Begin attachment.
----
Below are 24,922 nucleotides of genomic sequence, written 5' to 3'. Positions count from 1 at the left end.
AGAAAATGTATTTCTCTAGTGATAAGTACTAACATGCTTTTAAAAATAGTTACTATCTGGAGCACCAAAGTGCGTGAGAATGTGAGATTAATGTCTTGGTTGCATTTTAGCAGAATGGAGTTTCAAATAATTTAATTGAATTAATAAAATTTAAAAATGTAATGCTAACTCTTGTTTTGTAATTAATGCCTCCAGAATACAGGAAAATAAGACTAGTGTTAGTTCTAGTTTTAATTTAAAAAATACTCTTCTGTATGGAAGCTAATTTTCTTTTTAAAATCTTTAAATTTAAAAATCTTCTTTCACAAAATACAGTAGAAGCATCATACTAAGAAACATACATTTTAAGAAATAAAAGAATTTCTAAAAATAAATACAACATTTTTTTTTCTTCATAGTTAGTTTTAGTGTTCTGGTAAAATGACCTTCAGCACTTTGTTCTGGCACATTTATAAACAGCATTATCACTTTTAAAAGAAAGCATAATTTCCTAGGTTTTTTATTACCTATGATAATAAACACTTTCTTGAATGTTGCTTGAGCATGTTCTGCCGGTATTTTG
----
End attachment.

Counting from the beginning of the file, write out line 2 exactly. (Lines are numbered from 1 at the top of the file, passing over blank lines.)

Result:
AGAAAATGTATTTCTCTAGTGATAAGTACTAACATGCTTTTAAAAATAGTTACTATCTGGAGCACCAAAGTGCGTGAGAATGTGAGATTAATGTCTTGGTTGCATTTTAGCAGAATGGAGTTTCAAATAATTTAATTGAATTAATAAAATTTAAAAATGTAATGCTAACTCTTGTTTTGTAATTAATGCCTCCAGAATACAGGAAAATAAGACTAGTGTTAGTTCTAGTTTTAATTTAAAAAATACTCTTCTGTATGGAAGCTAATTTTCTTTTTAAAATCTTTAAATTTAAAAATCTTCTTTCACAAAATACAGTAGAAGCATCATACTAAGAAACATACATTTTAAGAAATAAAAGAATTTCTAAAAATAAATACAACATTTTTTTTTCTTCATAGTTAGTTTTAGTGTTCTGGTAAAATGACCTTCAGCACTTTGTTCTGGCACATTTATAAACAGCATTATCACTTTTAAAAGAAAGCATAATTTCCTAGGTTTTTTATTACCTATGATAATAAACACTTTCTTGAATGTTGCTTGAGCATGTTCTGCCGGTATTTTG